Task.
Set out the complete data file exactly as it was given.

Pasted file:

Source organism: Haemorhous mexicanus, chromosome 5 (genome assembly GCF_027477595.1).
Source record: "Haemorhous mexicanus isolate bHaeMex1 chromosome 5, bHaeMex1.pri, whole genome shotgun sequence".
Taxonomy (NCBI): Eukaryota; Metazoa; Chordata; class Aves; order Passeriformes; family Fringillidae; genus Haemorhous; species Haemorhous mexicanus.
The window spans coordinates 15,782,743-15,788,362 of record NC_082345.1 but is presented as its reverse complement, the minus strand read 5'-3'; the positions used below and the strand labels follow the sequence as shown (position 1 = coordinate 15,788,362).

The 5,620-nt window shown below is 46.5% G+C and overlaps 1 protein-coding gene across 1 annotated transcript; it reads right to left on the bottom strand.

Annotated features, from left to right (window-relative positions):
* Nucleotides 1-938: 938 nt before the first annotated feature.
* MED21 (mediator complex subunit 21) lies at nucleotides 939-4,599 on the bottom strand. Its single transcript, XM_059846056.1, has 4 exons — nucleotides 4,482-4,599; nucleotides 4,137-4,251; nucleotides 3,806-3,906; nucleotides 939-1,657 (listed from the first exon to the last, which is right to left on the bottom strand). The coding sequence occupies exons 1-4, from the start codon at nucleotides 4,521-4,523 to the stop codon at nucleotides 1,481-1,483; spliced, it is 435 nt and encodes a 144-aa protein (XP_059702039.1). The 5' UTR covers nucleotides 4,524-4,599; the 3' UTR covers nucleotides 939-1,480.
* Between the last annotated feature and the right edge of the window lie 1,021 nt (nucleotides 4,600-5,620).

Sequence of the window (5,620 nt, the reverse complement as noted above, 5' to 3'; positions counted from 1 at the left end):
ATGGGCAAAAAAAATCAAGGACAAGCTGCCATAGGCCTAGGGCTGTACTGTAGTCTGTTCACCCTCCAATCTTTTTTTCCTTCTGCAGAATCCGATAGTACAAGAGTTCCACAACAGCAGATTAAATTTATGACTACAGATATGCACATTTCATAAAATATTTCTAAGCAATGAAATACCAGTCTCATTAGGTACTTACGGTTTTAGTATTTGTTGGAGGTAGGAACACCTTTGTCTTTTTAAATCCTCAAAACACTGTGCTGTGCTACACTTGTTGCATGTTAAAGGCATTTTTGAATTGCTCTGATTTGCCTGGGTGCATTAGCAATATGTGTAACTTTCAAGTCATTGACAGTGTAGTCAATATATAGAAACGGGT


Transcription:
Source organism: Haemorhous mexicanus, chromosome 5 (genome assembly GCF_027477595.1).
Source record: "Haemorhous mexicanus isolate bHaeMex1 chromosome 5, bHaeMex1.pri, whole genome shotgun sequence".
Taxonomy (NCBI): Eukaryota; Metazoa; Chordata; class Aves; order Passeriformes; family Fringillidae; genus Haemorhous; species Haemorhous mexicanus.
The window spans coordinates 15,782,743-15,788,362 of record NC_082345.1 but is presented as its reverse complement, the minus strand read 5'-3'; the positions used below and the strand labels follow the sequence as shown (position 1 = coordinate 15,788,362).

The 5,620-nt window shown below is 46.5% G+C and overlaps 1 protein-coding gene across 1 annotated transcript; it reads right to left on the bottom strand.

Annotated features, from left to right (window-relative positions):
* Nucleotides 1-938: 938 nt before the first annotated feature.
* MED21 (mediator complex subunit 21) lies at nucleotides 939-4,599 on the bottom strand. Its single transcript, XM_059846056.1, has 4 exons — nucleotides 4,482-4,599; nucleotides 4,137-4,251; nucleotides 3,806-3,906; nucleotides 939-1,657 (listed from the first exon to the last, which is right to left on the bottom strand). The coding sequence occupies exons 1-4, from the start codon at nucleotides 4,521-4,523 to the stop codon at nucleotides 1,481-1,483; spliced, it is 435 nt and encodes a 144-aa protein (XP_059702039.1). The 5' UTR covers nucleotides 4,524-4,599; the 3' UTR covers nucleotides 939-1,480.
* Between the last annotated feature and the right edge of the window lie 1,021 nt (nucleotides 4,600-5,620).

Sequence of the window (5,620 nt, the reverse complement as noted above, 5' to 3'; positions counted from 1 at the left end):
ATGGGCAAAAAAAATCAAGGACAAGCTGCCATAGGCCTAGGGCTGTACTGTAGTCTGTTCACCCTCCAATCTTTTTTTCCTTCTGCAGAATCCGATAGTACAAGAGTTCCACAACAGCAGATTAAATTTATGACTACAGATATGCACATTTCATAAAATATTTCTAAGCAATGAAATACCAGTCTCATTAGGTACTTACGGTTTTAGTATTTGTTGGAGGTAGGAACACCTTTGTCTTTTTAAATCCTCAAAACACTGTGCTGTGCTACACTTGTTGCATGTTAAAGGCATTTTTGAATTGCTCTGATTTGCCTGGGTGCATTAGCAATATGTGTAACTTTCAAGTCATTGACAGTGTAGTCAATATATAGAAACGGGT